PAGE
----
“When you delegate work to a member of the team, your job is to clearly frame success and describe the objectives.” – Steven Sinofsky, former Microsoft executive
Authors Jeffrey Pfeffer and Charles O’Reilly, in their book, Hidden Value: How Great Companies Achieve Extraordinary Results with Ordinary People, have claimed that there’s increasing evidence that delegation of responsibilities improves morale, productivity, and commitment.
Even though delegation of tasks sounds like an easy process and some leaders make it look easy, the fact is it requires a lot of trust, communication, and coordination, especially in the current scenario when leading a remote team is nothing short of a formidable challenge.
If you learn and improve on your skill of delegation, you and your team can do great things and make a big impact.
The problem is, for many leaders and managers, delegating effectively is something they don’t know how to do or aren’t inclined to do it unless they are under absolute compulsion to do so.
Why Is It Important To Delegate?
Whether you’re an entrepreneur, a team leader, or hold a position of authority, delegation is going to play a vital role in maximizing your productivity and allowing you and your team to meet deadlines with amazing consistency.
Delegating is important because as a good, inspirational leader, you should not do everything yourself. Delegation of tasks also means you trust your team members.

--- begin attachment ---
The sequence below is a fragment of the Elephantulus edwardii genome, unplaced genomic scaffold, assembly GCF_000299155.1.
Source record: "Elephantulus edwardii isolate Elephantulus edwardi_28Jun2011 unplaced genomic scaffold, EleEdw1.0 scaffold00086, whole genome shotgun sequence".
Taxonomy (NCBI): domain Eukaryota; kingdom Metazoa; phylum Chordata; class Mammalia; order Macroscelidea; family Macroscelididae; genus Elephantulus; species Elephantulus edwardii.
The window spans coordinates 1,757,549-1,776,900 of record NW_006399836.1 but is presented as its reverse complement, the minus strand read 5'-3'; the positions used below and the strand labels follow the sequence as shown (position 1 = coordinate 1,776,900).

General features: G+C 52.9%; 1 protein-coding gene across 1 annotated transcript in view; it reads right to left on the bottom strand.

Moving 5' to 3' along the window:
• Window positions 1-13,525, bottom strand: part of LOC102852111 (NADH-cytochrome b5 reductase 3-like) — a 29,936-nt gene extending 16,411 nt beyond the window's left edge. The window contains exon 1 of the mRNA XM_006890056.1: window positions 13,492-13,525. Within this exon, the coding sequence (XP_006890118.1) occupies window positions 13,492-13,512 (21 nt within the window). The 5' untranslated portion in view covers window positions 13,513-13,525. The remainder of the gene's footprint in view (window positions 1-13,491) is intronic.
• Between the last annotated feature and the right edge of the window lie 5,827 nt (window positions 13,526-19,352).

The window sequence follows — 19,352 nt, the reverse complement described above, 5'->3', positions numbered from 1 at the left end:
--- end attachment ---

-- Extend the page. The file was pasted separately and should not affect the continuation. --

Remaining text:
Leaders can use delegation as a reliable way to assess competencies and skill levels of individuals to determine their suitability for tasks.
Obviously, delegating tasks can mean less workload for you, but it is more than getting stuff off your plate. The people who work for you will get an opportunity to learn and develop new skills, which prepares them for taking more responsibilities in the future.
However, delegation is not issuing directions and hoping that assignees will do them on time, successfully.
How Delegation And Allocation Are Different
I have come across many people who see delegation and allocation as the same thing, which is not right by any stretch of the imagination. There’s an important distinction that separates both.
Allocating a task refers to issuing instructions to a subordinate to carry out a specific action. You tell them what task to perform, and they follow your command – it’s that simple. On the other hand, delegating involves assigning some of your work to another person who is held accountable for his actions, decisions, and outcomes.
Why Do Leaders Fail To Delegate?
While there are plenty of benefits of delegation, not all managers or leaders are able to or interested in the delegation. Why? Some myths and misconceptions that can make them hesitate to delegate work to others. Here are some common reasons: